Many automatic transmissions give different results when draining and some get as little as 4 litres out and some give as much as 8 + litres when drained using the manufacturer approved pump out method and this is where problems potentially occur, many people use the Millers Millermatic SP III and this is fine, others may have used Fuchs 4400 which is also a good ATF which meets the SP III specification. If you used the Millermatic SP III and find you cannot get it now as it has been replaced my Millermatic SP III WS then stick to the Millers Millermatic SP III WS to replace your ATF, or if you used the Fuchs 4400 the stick to the Fuchs 4400 to replace your ATF, but why if they are both miscible? because they are only miscible with other similar products or partially miscible.  

If you drain out only 4 litres using the approved draining method then replace like for like and if you used Millermatic SP III you can mix Millermatic SP III WS with it without issues, similarly, if you used Fuchs 4400 then replace it with Fuchs 4400 as you cannot drain all the old ATF out and you are mixing the new ATF with the old ATF and diluting it and you retain the benefits of the ATF as Millermatic SP III WS is backwards compatible with the older Millermatic SP III and the newer Fuchs 4400 has been upgraded and is backwards compatible with the older Fuchs 4400. Never mix two different types of ATF as you bet the benefits of neither and you will reduce the working life of the ATF. If you get much less out then others then never worry, drain out what you can and replace it with new ATF, run the vehicle for about a month and go through your replacement procedure again as if you only drain out 4 litres you only replace 4 litres and you have 6 litres left to do the second ATF change.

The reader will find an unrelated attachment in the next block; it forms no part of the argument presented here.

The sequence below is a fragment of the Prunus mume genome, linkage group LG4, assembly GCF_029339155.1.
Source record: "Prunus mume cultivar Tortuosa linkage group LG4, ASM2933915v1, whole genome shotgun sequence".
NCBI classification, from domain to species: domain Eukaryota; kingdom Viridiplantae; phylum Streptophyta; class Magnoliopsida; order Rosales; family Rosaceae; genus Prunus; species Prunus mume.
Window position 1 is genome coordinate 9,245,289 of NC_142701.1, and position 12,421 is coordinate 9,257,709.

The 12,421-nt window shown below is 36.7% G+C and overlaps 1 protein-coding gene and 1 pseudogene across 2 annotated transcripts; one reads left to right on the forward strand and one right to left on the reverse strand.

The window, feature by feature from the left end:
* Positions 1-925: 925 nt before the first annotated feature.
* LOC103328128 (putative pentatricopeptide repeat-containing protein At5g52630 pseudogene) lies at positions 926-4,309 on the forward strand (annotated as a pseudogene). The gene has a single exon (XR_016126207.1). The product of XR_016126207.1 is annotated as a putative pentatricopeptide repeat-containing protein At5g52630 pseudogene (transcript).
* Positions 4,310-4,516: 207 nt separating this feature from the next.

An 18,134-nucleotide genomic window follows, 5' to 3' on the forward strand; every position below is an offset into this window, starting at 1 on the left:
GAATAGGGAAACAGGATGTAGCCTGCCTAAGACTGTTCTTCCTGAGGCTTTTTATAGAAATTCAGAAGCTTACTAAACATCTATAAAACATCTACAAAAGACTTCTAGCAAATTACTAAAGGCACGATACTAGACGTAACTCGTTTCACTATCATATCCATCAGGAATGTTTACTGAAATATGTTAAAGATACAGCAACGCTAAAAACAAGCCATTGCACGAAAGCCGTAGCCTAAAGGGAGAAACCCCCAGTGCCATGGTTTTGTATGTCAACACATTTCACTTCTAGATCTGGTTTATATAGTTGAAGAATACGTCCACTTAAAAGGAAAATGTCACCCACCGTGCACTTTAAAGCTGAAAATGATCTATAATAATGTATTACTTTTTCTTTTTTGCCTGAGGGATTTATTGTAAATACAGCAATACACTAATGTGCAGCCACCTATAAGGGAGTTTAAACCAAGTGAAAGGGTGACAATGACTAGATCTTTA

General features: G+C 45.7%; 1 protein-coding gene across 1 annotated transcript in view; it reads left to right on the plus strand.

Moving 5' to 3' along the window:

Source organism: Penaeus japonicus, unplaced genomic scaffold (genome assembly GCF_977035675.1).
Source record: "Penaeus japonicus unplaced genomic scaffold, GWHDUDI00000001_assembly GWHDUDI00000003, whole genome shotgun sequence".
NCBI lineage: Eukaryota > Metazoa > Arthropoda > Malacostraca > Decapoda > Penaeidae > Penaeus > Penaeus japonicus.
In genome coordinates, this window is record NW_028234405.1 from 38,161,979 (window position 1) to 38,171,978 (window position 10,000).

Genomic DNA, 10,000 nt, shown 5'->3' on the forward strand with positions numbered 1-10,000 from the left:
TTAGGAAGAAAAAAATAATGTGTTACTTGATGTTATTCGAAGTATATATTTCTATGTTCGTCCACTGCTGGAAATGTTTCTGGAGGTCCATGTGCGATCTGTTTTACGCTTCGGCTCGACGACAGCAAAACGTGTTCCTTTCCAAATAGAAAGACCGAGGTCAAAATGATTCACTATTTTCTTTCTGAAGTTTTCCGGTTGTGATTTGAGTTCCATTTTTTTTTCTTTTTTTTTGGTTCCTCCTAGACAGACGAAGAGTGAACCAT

One thing to be aware of is that some engine oil manufacturers are now stamping their oil manufacturing date on their containers and stating that it has a life of 5 years, this is actually true as even if the oil container is unopened they are using a type of degradable additives package which naturally degrades with time, so be aware of this as some Comma products are date stamped with a 5 years maximum life.
Back to top
View user's profile Send personal message
Google
Sponsor







PostPosted: Sun Oct 28, 2018 2:16    Post subject: Google Ads keep the POCUK free to join!


Back to top
peteinchad
LifeTime Member
LifeTime Member


Age: 63
Zodiac: Gemini
Joined: 07 Jan 2013
Posts: 14680
Location: East Midlands, United Kingdom

PostPosted: Sun Oct 28, 2018 5:14    Post subject: Reply with quote

Well worth knowing Assassin - although personally I have always stayed with the same make/type oil or ATF to avoid any problems.
Back to top
View user's profile Send personal message
JPB
**
**


Age: 54
Zodiac: Sagittarius
Joined: 30 Apr 2018
Posts: 91
Location: Northumberland

PostPosted: Sun Oct 28, 2018 6:08    Post subject: Reply with quote